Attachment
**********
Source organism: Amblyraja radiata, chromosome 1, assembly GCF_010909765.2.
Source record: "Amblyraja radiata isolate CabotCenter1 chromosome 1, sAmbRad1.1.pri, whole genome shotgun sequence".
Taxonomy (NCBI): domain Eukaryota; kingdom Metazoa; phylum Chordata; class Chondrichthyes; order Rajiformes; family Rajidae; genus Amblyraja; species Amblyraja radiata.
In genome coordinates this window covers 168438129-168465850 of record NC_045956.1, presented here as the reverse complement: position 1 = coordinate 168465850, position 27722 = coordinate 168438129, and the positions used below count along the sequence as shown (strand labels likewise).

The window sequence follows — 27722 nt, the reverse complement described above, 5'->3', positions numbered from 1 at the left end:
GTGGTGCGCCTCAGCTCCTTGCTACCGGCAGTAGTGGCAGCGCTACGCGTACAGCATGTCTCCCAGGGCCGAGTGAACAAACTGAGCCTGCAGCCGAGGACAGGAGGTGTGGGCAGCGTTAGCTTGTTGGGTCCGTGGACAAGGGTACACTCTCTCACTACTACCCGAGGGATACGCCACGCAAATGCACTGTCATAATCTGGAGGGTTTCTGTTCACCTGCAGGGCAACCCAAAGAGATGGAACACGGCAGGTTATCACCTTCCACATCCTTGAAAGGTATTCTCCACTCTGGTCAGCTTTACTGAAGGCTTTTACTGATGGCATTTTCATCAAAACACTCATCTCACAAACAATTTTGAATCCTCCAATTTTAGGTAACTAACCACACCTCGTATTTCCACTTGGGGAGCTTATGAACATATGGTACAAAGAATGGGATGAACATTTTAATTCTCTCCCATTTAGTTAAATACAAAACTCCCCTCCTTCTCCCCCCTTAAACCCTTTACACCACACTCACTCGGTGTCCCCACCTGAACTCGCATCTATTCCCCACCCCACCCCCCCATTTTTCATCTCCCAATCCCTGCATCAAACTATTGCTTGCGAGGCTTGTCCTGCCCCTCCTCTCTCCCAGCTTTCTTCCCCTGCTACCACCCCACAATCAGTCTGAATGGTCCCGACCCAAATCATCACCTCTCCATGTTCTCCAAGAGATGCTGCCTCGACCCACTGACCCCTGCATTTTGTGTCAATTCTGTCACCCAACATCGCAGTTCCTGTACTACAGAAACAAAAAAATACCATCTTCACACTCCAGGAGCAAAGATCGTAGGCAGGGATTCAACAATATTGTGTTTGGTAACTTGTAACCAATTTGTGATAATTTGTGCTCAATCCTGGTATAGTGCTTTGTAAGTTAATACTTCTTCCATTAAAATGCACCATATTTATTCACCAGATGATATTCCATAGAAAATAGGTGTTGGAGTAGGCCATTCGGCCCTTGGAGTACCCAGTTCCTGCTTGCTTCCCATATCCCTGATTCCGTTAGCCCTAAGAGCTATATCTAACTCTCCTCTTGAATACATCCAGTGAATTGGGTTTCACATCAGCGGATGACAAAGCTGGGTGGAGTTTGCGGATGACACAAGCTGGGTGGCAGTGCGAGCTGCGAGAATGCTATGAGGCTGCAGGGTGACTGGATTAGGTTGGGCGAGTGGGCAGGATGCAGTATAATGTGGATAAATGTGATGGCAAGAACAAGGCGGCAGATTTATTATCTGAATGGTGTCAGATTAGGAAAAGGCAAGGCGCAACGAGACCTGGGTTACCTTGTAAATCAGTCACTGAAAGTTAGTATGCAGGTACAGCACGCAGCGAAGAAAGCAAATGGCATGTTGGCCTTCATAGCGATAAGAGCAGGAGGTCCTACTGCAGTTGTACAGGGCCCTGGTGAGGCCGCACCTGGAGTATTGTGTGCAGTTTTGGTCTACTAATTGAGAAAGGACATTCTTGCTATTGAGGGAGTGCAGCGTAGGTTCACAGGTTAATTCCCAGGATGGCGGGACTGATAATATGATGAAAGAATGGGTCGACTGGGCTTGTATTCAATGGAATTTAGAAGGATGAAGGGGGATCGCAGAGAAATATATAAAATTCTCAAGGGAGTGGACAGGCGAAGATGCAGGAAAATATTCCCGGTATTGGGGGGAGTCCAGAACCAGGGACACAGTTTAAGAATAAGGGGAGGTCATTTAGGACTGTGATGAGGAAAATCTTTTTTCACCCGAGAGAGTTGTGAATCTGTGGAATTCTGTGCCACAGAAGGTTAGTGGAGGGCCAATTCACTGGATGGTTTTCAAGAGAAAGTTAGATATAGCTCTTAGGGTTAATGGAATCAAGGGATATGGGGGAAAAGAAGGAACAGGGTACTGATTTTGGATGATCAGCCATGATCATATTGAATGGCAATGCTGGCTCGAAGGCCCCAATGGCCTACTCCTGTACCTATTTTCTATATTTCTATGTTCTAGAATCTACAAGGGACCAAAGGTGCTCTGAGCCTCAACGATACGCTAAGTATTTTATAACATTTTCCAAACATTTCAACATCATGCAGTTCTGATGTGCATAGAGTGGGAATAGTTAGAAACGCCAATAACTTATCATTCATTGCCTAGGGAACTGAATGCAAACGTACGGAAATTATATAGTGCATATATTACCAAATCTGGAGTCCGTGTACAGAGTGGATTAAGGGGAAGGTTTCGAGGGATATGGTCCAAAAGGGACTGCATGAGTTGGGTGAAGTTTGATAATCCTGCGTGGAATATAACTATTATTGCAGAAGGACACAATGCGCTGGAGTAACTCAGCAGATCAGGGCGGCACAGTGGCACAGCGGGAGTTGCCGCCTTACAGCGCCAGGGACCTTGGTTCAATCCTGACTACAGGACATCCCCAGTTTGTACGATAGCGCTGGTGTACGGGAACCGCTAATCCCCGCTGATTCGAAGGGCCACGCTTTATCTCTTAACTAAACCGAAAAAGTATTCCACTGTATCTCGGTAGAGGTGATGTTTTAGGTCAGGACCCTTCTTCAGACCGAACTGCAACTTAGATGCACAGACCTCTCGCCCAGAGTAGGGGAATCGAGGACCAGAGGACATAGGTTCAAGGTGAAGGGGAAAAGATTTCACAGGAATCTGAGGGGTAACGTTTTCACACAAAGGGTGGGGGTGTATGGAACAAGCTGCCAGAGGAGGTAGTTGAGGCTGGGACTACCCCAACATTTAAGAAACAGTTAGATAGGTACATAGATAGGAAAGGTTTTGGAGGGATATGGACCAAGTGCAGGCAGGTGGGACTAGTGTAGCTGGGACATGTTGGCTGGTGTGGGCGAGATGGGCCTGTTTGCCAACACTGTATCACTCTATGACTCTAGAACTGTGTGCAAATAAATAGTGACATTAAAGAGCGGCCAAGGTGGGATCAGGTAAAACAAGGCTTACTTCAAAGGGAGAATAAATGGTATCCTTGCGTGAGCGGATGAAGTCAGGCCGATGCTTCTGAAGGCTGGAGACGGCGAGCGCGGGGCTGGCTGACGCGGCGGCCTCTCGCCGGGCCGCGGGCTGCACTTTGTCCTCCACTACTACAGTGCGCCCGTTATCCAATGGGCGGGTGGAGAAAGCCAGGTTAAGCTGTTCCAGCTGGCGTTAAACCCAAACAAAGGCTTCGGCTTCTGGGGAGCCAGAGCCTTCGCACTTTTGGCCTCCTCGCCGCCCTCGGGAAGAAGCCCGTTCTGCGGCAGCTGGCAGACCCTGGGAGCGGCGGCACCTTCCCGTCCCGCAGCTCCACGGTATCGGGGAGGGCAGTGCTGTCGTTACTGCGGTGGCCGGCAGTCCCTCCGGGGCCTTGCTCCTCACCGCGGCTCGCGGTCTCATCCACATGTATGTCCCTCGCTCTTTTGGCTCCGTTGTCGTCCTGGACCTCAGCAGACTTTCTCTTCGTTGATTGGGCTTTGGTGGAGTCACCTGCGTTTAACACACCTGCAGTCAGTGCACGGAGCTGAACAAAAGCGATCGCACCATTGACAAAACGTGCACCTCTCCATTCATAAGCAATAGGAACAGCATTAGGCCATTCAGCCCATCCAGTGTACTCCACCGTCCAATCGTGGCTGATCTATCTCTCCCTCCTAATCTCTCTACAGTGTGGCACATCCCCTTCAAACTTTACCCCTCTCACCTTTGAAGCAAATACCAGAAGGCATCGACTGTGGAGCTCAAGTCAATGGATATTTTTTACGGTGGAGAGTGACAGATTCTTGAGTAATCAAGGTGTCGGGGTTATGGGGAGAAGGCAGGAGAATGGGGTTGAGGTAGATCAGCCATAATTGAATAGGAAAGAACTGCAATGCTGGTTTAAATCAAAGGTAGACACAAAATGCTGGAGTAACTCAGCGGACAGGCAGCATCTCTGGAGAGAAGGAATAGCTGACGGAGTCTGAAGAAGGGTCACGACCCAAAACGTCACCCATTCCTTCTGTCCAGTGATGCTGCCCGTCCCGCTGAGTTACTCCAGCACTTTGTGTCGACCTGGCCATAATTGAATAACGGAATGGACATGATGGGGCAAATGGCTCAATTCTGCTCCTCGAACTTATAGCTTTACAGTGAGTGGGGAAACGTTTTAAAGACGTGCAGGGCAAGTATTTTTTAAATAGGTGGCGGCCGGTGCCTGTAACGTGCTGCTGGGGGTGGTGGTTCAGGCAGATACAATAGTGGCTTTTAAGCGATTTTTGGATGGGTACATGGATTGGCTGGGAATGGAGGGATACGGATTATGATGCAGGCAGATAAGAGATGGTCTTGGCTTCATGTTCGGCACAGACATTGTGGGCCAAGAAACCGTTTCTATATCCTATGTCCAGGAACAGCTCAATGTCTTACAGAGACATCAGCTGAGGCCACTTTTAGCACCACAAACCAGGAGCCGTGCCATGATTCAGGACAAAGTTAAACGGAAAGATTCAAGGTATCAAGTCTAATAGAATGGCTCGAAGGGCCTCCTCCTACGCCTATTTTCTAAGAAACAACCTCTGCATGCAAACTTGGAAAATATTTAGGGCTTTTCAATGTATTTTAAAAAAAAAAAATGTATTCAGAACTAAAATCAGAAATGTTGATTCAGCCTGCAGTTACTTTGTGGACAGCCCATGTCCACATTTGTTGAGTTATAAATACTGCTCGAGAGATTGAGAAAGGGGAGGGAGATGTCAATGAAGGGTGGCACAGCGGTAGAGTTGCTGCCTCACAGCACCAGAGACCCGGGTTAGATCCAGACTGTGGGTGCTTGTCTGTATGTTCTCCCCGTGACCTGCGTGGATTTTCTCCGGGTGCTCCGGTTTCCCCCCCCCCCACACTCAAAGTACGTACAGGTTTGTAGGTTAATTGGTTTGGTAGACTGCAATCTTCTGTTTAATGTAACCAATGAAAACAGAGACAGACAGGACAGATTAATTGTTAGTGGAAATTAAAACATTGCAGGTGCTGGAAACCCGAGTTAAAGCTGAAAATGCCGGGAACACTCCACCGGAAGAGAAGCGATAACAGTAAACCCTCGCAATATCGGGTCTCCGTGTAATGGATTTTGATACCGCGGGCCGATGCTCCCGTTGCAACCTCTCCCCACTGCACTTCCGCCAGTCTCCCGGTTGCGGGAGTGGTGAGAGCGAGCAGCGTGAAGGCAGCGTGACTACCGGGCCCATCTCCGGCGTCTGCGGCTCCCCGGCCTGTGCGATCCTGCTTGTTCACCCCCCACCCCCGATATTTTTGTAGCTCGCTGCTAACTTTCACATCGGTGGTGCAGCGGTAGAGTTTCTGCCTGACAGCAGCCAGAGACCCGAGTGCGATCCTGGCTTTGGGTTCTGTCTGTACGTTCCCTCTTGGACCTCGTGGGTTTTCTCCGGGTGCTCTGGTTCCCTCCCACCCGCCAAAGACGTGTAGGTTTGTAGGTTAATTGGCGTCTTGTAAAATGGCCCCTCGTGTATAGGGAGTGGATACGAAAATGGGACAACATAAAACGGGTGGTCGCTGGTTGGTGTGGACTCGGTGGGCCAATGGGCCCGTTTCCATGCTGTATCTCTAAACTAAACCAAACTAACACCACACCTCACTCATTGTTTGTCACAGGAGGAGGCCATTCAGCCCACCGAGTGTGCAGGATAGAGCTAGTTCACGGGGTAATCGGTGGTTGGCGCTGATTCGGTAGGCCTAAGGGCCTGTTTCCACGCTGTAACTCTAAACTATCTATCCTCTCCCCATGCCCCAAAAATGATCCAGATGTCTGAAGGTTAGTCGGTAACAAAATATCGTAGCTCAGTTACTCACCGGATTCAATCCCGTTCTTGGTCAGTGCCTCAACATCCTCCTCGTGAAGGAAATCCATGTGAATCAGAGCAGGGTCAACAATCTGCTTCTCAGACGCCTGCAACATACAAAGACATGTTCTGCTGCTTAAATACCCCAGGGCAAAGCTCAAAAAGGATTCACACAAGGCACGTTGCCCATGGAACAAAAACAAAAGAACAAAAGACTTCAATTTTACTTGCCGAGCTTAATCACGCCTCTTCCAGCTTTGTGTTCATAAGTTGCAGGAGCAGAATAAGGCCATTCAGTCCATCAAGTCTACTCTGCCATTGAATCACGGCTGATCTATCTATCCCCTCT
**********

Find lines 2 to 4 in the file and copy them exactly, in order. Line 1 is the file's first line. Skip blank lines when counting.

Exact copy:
Source record: "Amblyraja radiata isolate CabotCenter1 chromosome 1, sAmbRad1.1.pri, whole genome shotgun sequence".
Taxonomy (NCBI): domain Eukaryota; kingdom Metazoa; phylum Chordata; class Chondrichthyes; order Rajiformes; family Rajidae; genus Amblyraja; species Amblyraja radiata.
In genome coordinates this window covers 168438129-168465850 of record NC_045956.1, presented here as the reverse complement: position 1 = coordinate 168465850, position 27722 = coordinate 168438129, and the positions used below count along the sequence as shown (strand labels likewise).